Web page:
There's really not much to say about "Tanar. Burroughs barks up the wrong tree repeatedly, producing a cyclical, flat, and tedious book. One that smells rather strongly of burned rubber, owing to spinning wheel After nearly 15 years apart, Edgar Rice Burroughs and Pellucidar reunite to deliver a decidedly mediocre story.
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One that smells rather strongly of burned rubber, owing to spinning wheels. After quite some time in Barsoom, employing third-person narrative, "Tanar" makes the curious choice of maintaining this new precedent and simultaneously bringing back a belaboured, pretentious middleman segment. I suspect that the time gap between installments and the astonishingly dull proceedings made such chaff feel essential to Burroughs, but it adds little save for one thing--more on that in a bit.
Previously, I've mentioned how lifeless the Pellucidar setting feels compared to Barsoom, and that holds true here. In terms of plot and characters, "Tanar" is content to limp along. I am outrageously forgiving of Burroughs' stock, repeated, archetypical pulp characters, and it was here where I've finally reached my limits.
The eponymous Tanar, love interest Stellara, et al. The insidious Mahars receive no mention damn! This is particularly disappointing in light of how Barsoom's novels finally made respectable swings at character development, personality, and sci-fi rhetoric. I had hoped this improvement in Burroughs' craft would elevate the bland, basic, brutally dulled Pellucidarians. On the positive side, David Innes is sidelined into a kidnapped victim, and with it the grating connotations with his "empire" are downplayed.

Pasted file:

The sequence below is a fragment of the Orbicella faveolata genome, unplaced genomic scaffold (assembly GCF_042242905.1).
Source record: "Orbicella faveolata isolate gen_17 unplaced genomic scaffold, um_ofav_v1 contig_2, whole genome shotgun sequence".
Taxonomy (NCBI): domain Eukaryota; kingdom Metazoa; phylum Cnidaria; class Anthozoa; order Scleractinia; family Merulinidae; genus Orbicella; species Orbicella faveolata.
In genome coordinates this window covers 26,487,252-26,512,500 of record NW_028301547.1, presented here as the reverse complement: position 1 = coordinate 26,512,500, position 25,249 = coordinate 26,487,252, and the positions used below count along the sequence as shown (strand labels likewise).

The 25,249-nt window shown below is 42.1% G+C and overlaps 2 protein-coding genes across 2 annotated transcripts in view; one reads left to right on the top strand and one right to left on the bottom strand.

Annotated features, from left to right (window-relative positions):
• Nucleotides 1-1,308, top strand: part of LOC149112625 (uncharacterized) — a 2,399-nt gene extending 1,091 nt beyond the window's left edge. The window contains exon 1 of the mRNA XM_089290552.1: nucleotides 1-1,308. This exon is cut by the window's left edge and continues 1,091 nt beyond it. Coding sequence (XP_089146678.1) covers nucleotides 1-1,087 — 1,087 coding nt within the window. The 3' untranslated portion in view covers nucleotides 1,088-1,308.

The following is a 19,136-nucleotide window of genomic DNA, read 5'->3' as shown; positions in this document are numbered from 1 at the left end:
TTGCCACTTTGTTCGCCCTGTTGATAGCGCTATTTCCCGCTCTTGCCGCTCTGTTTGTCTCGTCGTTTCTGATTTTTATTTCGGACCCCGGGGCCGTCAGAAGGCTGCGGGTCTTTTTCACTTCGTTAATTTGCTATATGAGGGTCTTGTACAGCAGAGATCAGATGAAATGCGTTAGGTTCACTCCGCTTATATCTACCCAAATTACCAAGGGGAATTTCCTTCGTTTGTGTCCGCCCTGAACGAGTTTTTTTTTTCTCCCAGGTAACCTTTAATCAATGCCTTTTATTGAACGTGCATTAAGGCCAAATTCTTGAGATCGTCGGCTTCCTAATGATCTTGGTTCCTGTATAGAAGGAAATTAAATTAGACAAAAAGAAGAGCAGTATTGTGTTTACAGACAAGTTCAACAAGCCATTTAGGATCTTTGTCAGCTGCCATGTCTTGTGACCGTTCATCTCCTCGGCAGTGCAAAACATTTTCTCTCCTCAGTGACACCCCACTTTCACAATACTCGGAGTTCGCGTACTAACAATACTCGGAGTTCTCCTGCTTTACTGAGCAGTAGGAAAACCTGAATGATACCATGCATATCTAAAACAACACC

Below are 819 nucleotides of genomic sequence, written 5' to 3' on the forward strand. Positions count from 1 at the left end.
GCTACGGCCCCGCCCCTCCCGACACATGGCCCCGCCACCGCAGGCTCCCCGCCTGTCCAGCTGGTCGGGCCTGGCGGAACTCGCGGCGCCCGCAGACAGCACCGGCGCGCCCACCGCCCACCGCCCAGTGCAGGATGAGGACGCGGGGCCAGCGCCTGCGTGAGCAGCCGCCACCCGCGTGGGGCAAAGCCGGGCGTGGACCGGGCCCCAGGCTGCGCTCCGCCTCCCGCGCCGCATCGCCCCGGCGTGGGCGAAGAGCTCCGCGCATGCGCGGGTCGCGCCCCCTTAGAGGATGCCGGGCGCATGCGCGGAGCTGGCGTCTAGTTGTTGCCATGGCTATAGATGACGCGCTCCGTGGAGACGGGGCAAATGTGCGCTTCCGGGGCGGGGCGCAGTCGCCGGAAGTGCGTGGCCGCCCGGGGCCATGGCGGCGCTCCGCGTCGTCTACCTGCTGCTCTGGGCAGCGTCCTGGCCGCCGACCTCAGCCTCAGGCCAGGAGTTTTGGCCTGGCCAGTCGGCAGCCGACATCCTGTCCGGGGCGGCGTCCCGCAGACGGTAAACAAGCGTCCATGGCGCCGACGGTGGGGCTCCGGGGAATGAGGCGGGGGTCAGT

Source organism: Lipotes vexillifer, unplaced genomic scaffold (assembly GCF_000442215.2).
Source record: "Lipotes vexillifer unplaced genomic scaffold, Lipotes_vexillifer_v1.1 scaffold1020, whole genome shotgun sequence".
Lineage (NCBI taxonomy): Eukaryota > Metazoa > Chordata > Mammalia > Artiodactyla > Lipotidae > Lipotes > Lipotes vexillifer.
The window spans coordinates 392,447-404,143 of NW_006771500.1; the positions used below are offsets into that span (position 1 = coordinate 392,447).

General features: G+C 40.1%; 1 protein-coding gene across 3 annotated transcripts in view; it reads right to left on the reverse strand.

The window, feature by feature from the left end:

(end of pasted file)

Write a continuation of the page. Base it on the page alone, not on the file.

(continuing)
But this adversely affects the plot, which seems to cavort randomly in focus.
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It's only when the romantic misunderstandings die down and the action ramps up that things become--unsurprisingly--more akin to Barsoom. Ergo, more streamlined, better in quality and distinctly less Pellucidarian. The finale is an incredibly mixed bag. I doubt anyone reading this minds the spoilers, but in short: there is a detailed, memorable prison scene whose slow place betrays its nature as a stealth climax.
The escape scene which follows is punctuated by the most outrageous cop-out of a sentence I've read in a book, and the ending so sharply careens down the "declining action" slope I would certainly believe if Burroughs himself grew fed up and abandoned all hope for "Tanar! There is some promise, admittedly; newcomer Jason Gridley, based on my recent reading of "A Fighting Man of Mars" and the ending of "Tanar," is shaping up to be a major supporting character.
This interconnected set of narratives is far ahead of its time, and was a fun detail to discover. But it really doesn't make "Tanar" a good read. I wouldn't call it outright offensive, since saying it left it bad taste in my mouth implies it had flavour. Do yourself a favour and reread "The Gods of Mars" instead. May 27, Stephen Brooke rated it liked it Shelves: fantasy.